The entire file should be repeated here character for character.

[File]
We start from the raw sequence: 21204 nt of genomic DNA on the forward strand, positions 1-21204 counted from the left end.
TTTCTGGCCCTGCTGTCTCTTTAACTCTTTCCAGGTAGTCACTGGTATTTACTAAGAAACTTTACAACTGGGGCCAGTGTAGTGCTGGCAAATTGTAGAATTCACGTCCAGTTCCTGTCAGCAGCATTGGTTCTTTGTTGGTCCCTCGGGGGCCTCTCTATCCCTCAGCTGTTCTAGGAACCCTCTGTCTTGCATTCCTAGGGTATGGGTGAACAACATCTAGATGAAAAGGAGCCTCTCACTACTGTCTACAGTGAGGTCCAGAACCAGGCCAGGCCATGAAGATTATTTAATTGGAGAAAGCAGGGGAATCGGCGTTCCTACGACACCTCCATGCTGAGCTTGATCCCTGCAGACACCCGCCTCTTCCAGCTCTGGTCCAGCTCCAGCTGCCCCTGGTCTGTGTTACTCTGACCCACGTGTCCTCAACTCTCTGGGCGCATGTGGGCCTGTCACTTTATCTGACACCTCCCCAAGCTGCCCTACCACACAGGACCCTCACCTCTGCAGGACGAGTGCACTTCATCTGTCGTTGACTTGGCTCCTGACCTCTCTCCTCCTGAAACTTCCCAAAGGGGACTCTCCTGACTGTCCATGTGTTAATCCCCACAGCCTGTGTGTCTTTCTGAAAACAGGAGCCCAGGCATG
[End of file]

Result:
We start from the raw sequence: 21204 nt of genomic DNA on the forward strand, positions 1-21204 counted from the left end.
TTTCTGGCCCTGCTGTCTCTTTAACTCTTTCCAGGTAGTCACTGGTATTTACTAAGAAACTTTACAACTGGGGCCAGTGTAGTGCTGGCAAATTGTAGAATTCACGTCCAGTTCCTGTCAGCAGCATTGGTTCTTTGTTGGTCCCTCGGGGGCCTCTCTATCCCTCAGCTGTTCTAGGAACCCTCTGTCTTGCATTCCTAGGGTATGGGTGAACAACATCTAGATGAAAAGGAGCCTCTCACTACTGTCTACAGTGAGGTCCAGAACCAGGCCAGGCCATGAAGATTATTTAATTGGAGAAAGCAGGGGAATCGGCGTTCCTACGACACCTCCATGCTGAGCTTGATCCCTGCAGACACCCGCCTCTTCCAGCTCTGGTCCAGCTCCAGCTGCCCCTGGTCTGTGTTACTCTGACCCACGTGTCCTCAACTCTCTGGGCGCATGTGGGCCTGTCACTTTATCTGACACCTCCCCAAGCTGCCCTACCACACAGGACCCTCACCTCTGCAGGACGAGTGCACTTCATCTGTCGTTGACTTGGCTCCTGACCTCTCTCCTCCTGAAACTTCCCAAAGGGGACTCTCCTGACTGTCCATGTGTTAATCCCCACAGCCTGTGTGTCTTTCTGAAAACAGGAGCCCAGGCATG